The food stalls were all busy and it’s worth giving a mention to our chosen food vendor, the Soul Food Project, who served up a great Brazilian style Moqueca stew of vegetables in coconut milk, with a generous slice of great bread to mop up the sauce. We followed this with a big portion of bread pudding and all of this proved ideal for lining our stomachs to prepare us for the whisky tasting.
By 2.30pm, the venue was heaving, with queues at all the stands. With the beautiful sun and blue sky, there was still enough room to either stand or sit outside.
By about 3pm, supplies were starting to run a little low, with some of the stalls starting to pack up, so we decided that, after having sampled ten drinks each, plus the dream drams, that it would be a good time to select our favourites from the day.
For me it was the Torfa, with its pronounced smokiness and peaty taste. I’ll certainly be seeking out a bottle soon.
Jay’s favourite was the Penderyn Legend.
The picture below features our favourite whiskies: the Torfa on the left and the Legend on the right.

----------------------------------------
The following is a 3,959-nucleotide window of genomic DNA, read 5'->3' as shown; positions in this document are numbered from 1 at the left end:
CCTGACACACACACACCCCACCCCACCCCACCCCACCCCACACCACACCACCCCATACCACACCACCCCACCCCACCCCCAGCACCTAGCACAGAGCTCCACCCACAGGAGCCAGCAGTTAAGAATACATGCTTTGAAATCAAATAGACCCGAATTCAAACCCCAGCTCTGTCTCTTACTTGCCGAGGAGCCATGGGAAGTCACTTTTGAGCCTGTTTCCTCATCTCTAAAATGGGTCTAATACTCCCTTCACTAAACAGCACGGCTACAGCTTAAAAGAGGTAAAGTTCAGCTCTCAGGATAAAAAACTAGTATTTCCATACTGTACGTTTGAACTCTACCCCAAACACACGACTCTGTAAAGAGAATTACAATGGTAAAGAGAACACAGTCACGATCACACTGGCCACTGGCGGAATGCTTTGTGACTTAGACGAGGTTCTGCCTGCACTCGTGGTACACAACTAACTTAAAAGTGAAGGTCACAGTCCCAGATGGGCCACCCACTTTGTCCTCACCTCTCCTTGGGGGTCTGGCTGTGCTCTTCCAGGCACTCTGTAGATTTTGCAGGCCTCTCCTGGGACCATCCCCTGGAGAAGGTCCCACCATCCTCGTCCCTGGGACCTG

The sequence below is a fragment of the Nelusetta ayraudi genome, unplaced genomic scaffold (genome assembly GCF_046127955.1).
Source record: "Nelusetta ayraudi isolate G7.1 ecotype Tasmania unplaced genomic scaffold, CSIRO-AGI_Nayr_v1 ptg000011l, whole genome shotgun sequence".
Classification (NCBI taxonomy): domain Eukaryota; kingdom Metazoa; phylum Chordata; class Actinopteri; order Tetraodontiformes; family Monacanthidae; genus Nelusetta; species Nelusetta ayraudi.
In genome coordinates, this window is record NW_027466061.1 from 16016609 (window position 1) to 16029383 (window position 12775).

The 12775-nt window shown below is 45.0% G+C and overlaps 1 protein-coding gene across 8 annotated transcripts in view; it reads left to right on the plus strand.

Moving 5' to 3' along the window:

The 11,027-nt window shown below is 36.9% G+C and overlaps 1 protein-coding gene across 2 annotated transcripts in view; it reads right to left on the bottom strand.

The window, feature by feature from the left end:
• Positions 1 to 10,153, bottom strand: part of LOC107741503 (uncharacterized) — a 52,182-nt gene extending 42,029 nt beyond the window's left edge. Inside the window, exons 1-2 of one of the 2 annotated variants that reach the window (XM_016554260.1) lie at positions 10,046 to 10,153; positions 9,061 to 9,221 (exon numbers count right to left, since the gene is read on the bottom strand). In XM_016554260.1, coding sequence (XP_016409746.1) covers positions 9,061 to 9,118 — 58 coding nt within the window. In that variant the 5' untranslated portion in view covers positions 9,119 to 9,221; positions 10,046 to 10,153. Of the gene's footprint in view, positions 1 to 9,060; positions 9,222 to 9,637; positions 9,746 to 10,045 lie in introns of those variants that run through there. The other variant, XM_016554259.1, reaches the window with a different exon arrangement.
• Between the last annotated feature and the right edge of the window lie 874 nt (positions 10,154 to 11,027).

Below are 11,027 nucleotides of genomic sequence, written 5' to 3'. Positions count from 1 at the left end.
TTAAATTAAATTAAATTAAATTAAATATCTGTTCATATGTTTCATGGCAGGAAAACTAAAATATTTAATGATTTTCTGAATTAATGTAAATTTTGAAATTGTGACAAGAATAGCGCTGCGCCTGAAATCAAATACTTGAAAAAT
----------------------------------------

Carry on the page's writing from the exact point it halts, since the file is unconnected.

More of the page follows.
As we sat outside taking in the afternoon sun, we had a quick chat and decided that we weren’t done after all, so decided to have another sample or two.
My first was the Buffalo Trace Stagg Jr: An explosion of fruit in both aroma and taste. It was all upfront with no aftertaste but was a truly great whiskey.
Jay went for the Buffalo Trace own-named whiskey, which had a sweeter, smoother and slightly earthier feel.
My last was the Smooth Ambler Old Scout Rye (Link to web site): Another rich, fruity drink with a strong, fiery aftertaste
Jay went for Smooth Ambler too, but the Old Scout Single Barrel, which was a bit more bitter tasting, with less aftertaste.
Our favourite whiskies of the day remained as they were , but we were glad we’d stayed that little bit longer.
We both enjoyed a great day’s introduction to the world of whisky. We’ve found our preferences from the different styles on offer, but still look forward to further explorations. In fact, we’ve already pencilled in the Stoke on Trent Whisky Festival in July.
Our closing words are to thank Birmingham Whisky Club for organising this great event. You now have two happy converts.
Reviewed by Dee, 8th March 2015